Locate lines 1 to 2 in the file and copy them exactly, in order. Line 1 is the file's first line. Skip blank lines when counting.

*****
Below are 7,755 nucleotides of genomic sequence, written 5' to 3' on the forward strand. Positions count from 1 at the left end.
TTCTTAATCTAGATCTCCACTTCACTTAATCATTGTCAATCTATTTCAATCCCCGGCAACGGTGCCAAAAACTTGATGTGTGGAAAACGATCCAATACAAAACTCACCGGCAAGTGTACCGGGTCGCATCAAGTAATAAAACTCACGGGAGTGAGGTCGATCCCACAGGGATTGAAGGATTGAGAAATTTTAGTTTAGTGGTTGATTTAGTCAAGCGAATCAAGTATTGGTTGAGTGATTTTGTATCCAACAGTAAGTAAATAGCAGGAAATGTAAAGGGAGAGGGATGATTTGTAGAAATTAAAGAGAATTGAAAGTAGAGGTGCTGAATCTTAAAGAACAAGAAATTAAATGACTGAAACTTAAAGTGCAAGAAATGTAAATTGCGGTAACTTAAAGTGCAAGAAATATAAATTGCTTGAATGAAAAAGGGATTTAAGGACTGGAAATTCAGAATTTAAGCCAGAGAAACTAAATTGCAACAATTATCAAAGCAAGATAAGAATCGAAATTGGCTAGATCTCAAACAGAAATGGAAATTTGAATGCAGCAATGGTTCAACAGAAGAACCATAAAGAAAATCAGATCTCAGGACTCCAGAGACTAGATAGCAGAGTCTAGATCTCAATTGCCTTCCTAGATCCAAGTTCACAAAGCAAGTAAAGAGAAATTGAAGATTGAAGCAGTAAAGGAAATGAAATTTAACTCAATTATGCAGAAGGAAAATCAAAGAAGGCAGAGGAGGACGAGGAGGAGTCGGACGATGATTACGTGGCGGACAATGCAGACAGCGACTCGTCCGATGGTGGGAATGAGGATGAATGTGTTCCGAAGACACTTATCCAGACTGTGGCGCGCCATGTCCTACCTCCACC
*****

Below are 7,755 nucleotides of genomic sequence, written 5' to 3' on the forward strand. Positions count from 1 at the left end.
TTCTTAATCTAGATCTCCACTTCACTTAATCATTGTCAATCTATTTCAATCCCCGGCAACGGTGCCAAAAACTTGATGTGTGGAAAACGATCCAATACAAAACTCACCGGCAAGTGTACCGGGTCGCATCAAGTAATAAAACTCACGGGAGTGAGGTCGATCCCACAGGGATTGAAGGATTGAGAAATTTTAGTTTAGTGGTTGATTTAGTCAAGCGAATCAAGTATTGGTTGAGTGATTTTGTATCCAACAGTAAGTAAATAGCAGGAAATGTAAAGGGAGAGGGATGATTTGTAGAAATTAAAGAGAATTGAAAGTAGAGGTGCTGAATCTTAAAGAACAAGAAATTAAATGACTGAAACTTAAAGTGCAAGAAATGTAAATTGCGGTAACTTAAAGTGCAAGAAATATAAATTGCTTGAATGAAAAAGGGATTTAAGGACTGGAAATTCAGAATTTAAGCCAGAGAAACTAAATTGCAACAATTATCAAAGCAAGATAAGAATCGAAATTGGCTAGATCTCAAACAGAAATGGAAATTTGAATGCAGCAATGGTTCAACAGAAGAACCATAAAGAAAATCAGATCTCAGGACTCCAGAGACTAGATAGCAGAGTCTAGATCTCAATTGCCTTCCTAGATCCAAGTTCACAAAGCAAGTAAAGAGAAATTGAAGATTGAAGCAGTAAAGGAAATGAAATTTAACTCAATTATGCAGAAGGAAAATCAAAGAAGGCAGAGGAGGACGAGGAGGAGTCGGACGATGATTACGTGGCGGACAATGCAGACAGCGACTCGTCCGATGGTGGGAATGAGGATGAATGTGTTCCGAAGACACTTATCCAGACTGTGGCGCGCCATGTCCTACCTCCACC